Moving to the substance of the complaint, the Court readily accepted that the conviction and the fine constitute an interference with freedom of expression (§27). While it quickly determined that this interference was prescribed by law and pursued a legitimate aim (§28-30), it undertook a more detailed assessment of whether it was necessary in a democratic society. The Court alluded to its judgment in Fáber v. Hungary, where it emphasised the importance of balancing freedom of assembly with the right to the right to counter-demonstrate (§33). It noted that the Government enjoys a wide margin of appreciation in striking this balance. In the Court’s view, the discretion of national authorities encompasses two different dimensions. First, the Court confirmed that the domestic court was best placed to determine whether the display of a banner constitutes a threat to public order (§32). Second, the Court showed deference to the police authorities which were found to be best placed to evaluate the risk of tension or disturbance at the public event (§37).
When providing its own assessment of the situation, the Court considered three relevant factors. Interestingly, it attributed particular importance to the applicant’s location at the event. Since Mr Manannikov positioned himself in the centre of the crowd, the police would have had difficulty ensuring the peaceful conduct of the event if other demonstrators had reacted violently to the provocative banner he was holding (§36). Further, the Court noted that the order to remove the banner was not unreasonable or excessive (§37). Finally, it found that the police had not removed the applicant from the event, giving Mr Manannikov a fair opportunity to express his opinion at the public event. As the Court concluded that the measure at stake did not go beyond what is necessary in the democratic society, it found no violation of Article 10 of the Convention (§39).
The judgment in Manannikov leaves a bittersweet feeling. Admittedly, the Court was rather meticulous in justifying why the interference did not exceed the boundaries of what is necessary in a democratic society. It also clearly strived to ensure consistency of its reasoning. By distinguishing the situation at hand from several of its previous judgments, the Court expressed its commitment to standing for the right to counter-demonstration but also pointed to its reasonable limits. Additionally, the judgment disproves a popular contention that the Court is biased against authoritarian-leaning states, such as Russia and Turkey.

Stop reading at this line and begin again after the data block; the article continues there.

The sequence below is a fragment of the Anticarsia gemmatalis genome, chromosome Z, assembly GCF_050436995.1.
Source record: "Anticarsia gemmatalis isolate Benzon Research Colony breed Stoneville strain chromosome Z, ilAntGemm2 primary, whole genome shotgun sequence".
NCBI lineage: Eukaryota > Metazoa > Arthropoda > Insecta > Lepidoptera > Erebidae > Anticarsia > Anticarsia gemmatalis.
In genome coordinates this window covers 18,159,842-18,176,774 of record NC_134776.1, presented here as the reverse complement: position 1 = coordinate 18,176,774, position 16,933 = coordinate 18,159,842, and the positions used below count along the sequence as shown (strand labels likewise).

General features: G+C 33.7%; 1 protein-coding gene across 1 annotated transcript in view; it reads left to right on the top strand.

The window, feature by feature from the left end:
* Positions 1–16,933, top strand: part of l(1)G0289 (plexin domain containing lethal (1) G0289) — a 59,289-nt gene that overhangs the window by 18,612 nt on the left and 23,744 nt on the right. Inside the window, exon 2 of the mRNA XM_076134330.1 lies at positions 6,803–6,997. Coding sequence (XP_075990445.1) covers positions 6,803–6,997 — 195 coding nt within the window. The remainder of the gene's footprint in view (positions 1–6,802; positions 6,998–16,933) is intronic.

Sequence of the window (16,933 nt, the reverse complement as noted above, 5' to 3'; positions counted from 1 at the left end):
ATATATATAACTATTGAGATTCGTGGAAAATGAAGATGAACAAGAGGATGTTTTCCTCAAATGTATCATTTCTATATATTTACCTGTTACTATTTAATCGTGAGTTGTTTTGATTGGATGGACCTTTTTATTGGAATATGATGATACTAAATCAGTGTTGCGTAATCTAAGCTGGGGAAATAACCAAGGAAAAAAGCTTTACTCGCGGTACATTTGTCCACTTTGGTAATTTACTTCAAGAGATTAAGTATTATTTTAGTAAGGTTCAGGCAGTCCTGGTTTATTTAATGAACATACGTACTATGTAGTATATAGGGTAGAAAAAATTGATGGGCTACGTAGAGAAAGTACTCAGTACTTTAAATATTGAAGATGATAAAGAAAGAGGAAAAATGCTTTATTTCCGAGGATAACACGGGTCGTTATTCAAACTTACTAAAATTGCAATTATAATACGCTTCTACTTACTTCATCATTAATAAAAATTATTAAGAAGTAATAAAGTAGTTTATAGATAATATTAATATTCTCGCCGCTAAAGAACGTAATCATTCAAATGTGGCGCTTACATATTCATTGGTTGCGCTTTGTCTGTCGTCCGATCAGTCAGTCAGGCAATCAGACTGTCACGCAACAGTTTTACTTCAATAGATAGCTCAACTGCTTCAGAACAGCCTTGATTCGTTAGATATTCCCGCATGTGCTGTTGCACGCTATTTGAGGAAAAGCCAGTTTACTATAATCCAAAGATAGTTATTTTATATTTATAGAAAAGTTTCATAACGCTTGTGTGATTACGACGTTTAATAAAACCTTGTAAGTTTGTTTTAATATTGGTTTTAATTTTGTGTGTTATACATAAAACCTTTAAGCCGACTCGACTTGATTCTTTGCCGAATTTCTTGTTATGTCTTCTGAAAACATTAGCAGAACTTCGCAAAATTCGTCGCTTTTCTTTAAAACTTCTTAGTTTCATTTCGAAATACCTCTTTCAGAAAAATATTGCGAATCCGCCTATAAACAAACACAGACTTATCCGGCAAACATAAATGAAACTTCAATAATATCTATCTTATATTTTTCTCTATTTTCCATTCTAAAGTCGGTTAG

Nonetheless, the stance taken by the Court is not entirely convincing and could have dangerous consequences for the democratic discourse. It is bewildering that the Government was allowed to enjoy an extremely wide discretion in assessing whether the banner was provocative and offensive to the public. As established by the Court itself, Article 10 of the Convention protects not only benevolent information and ideas but also ‘those that shock, offend or disturb the state or any sector of the population’ (Handyside v. United Kingdom, §49). It appears that the applicant had good reasons to lift the banner with the text that could offend ‘the sensitivity of the majority opinion’ (Stankov v. Bulagaria, §107): even though the public event brought together the supporters of President Putin, it should be possible for dissidents to express their point of view as well. The message placed on the banner was indeed conspicuous, but one can wonder whether it was truly insulting or inappropriate, especially since political speech enjoys the heightened level of protection under the Convention (Castels v. Spain, §43). It is unfortunate that the Court was reluctant to reaffirm its broad interpretation of Article 10 of the Convention.